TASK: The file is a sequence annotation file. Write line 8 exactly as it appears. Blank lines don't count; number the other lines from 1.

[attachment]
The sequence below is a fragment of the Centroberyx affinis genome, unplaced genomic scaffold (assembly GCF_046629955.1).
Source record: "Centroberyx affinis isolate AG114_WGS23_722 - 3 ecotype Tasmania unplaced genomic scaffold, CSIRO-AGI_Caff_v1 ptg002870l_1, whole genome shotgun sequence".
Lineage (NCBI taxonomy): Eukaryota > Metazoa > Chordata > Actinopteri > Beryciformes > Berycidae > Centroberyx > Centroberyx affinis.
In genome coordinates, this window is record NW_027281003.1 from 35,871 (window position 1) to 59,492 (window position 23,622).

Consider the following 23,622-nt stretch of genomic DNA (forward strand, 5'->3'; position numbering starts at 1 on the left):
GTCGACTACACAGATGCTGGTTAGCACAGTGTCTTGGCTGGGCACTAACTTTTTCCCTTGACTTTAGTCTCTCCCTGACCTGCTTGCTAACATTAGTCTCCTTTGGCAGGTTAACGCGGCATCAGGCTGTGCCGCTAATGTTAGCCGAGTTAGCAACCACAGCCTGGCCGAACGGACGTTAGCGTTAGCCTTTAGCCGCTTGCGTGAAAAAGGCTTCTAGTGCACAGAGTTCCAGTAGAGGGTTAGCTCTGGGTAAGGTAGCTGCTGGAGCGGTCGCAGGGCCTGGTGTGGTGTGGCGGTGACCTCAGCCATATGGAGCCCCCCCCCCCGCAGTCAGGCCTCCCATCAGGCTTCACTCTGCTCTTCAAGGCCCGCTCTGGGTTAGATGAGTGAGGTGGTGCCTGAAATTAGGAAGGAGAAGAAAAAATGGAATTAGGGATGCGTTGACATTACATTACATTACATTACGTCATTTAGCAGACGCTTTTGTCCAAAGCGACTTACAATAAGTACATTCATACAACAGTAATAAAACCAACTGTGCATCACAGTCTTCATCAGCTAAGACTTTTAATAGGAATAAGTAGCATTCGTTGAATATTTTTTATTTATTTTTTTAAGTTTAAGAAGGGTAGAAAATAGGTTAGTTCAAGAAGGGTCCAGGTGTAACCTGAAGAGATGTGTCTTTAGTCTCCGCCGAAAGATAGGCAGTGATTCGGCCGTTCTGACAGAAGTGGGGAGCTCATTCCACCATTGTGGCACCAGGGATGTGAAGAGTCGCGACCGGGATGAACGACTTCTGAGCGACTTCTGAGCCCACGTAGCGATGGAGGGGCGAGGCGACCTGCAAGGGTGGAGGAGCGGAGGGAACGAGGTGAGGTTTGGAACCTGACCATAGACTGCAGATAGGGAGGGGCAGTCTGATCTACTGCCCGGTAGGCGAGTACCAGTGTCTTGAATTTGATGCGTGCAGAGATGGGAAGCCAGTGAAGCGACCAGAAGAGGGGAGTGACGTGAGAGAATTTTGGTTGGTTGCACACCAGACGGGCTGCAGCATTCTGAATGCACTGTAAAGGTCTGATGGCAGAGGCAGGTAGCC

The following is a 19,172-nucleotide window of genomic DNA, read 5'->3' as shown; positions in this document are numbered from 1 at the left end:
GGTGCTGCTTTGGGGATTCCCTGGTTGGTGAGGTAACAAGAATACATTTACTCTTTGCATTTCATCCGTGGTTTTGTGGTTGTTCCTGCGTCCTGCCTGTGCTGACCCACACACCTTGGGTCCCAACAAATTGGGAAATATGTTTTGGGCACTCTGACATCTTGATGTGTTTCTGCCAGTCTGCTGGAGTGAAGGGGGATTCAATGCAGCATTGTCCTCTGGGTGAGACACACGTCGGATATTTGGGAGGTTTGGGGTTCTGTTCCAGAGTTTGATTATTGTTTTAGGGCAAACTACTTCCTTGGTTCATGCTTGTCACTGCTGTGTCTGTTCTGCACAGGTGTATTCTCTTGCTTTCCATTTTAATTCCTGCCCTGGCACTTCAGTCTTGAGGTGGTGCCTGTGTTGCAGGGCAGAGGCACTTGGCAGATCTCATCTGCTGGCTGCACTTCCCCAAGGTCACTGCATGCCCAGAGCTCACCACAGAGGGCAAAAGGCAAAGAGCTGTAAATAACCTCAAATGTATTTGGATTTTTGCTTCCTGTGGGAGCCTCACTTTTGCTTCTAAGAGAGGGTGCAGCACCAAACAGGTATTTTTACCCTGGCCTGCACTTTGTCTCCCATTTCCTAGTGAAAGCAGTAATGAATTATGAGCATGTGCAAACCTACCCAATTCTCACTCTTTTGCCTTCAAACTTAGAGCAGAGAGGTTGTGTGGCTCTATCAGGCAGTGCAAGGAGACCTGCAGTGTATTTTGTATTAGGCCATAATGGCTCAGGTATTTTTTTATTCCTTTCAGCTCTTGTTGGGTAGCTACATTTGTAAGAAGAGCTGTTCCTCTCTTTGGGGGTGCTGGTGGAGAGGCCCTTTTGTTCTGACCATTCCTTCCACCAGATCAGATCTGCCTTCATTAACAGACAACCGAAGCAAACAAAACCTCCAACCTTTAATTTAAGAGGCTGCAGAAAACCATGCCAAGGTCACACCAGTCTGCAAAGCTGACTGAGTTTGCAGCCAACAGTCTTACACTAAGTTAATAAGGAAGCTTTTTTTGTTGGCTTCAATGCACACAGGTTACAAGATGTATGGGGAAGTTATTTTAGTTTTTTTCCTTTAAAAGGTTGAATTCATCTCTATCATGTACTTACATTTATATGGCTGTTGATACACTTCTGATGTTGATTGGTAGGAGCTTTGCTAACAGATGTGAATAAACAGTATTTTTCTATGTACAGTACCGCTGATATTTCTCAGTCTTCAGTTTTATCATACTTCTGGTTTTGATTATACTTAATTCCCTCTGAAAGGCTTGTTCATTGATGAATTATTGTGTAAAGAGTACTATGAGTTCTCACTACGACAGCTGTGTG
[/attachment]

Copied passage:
GGTGCTGCTTTGGGGATTCCCTGGTTGGTGAGGTAACAAGAATACATTTACTCTTTGCATTTCATCCGTGGTTTTGTGGTTGTTCCTGCGTCCTGCCTGTGCTGACCCACACACCTTGGGTCCCAACAAATTGGGAAATATGTTTTGGGCACTCTGACATCTTGATGTGTTTCTGCCAGTCTGCTGGAGTGAAGGGGGATTCAATGCAGCATTGTCCTCTGGGTGAGACACACGTCGGATATTTGGGAGGTTTGGGGTTCTGTTCCAGAGTTTGATTATTGTTTTAGGGCAAACTACTTCCTTGGTTCATGCTTGTCACTGCTGTGTCTGTTCTGCACAGGTGTATTCTCTTGCTTTCCATTTTAATTCCTGCCCTGGCACTTCAGTCTTGAGGTGGTGCCTGTGTTGCAGGGCAGAGGCACTTGGCAGATCTCATCTGCTGGCTGCACTTCCCCAAGGTCACTGCATGCCCAGAGCTCACCACAGAGGGCAAAAGGCAAAGAGCTGTAAATAACCTCAAATGTATTTGGATTTTTGCTTCCTGTGGGAGCCTCACTTTTGCTTCTAAGAGAGGGTGCAGCACCAAACAGGTATTTTTACCCTGGCCTGCACTTTGTCTCCCATTTCCTAGTGAAAGCAGTAATGAATTATGAGCATGTGCAAACCTACCCAATTCTCACTCTTTTGCCTTCAAACTTAGAGCAGAGAGGTTGTGTGGCTCTATCAGGCAGTGCAAGGAGACCTGCAGTGTATTTTGTATTAGGCCATAATGGCTCAGGTATTTTTTTATTCCTTTCAGCTCTTGTTGGGTAGCTACATTTGTAAGAAGAGCTGTTCCTCTCTTTGGGGGTGCTGGTGGAGAGGCCCTTTTGTTCTGACCATTCCTTCCACCAGATCAGATCTGCCTTCATTAACAGACAACCGAAGCAAACAAAACCTCCAACCTTTAATTTAAGAGGCTGCAGAAAACCATGCCAAGGTCACACCAGTCTGCAAAGCTGACTGAGTTTGCAGCCAACAGTCTTACACTAAGTTAATAAGGAAGCTTTTTTTGTTGGCTTCAATGCACACAGGTTACAAGATGTATGGGGAAGTTATTTTAGTTTTTTTCCTTTAAAAGGTTGAATTCATCTCTATCATGTACTTACATTTATATGGCTGTTGATACACTTCTGATGTTGATTGGTAGGAGCTTTGCTAACAGATGTGAATAAACAGTATTTTTCTATGTACAGTACCGCTGATATTTCTCAGTCTTCAGTTTTATCATACTTCTGGTTTTGATTATACTTAATTCCCTCTGAAAGGCTTGTTCATTGATGAATTATTGTGTAAAGAGTACTATGAGTTCTCACTACGACAGCTGTGTG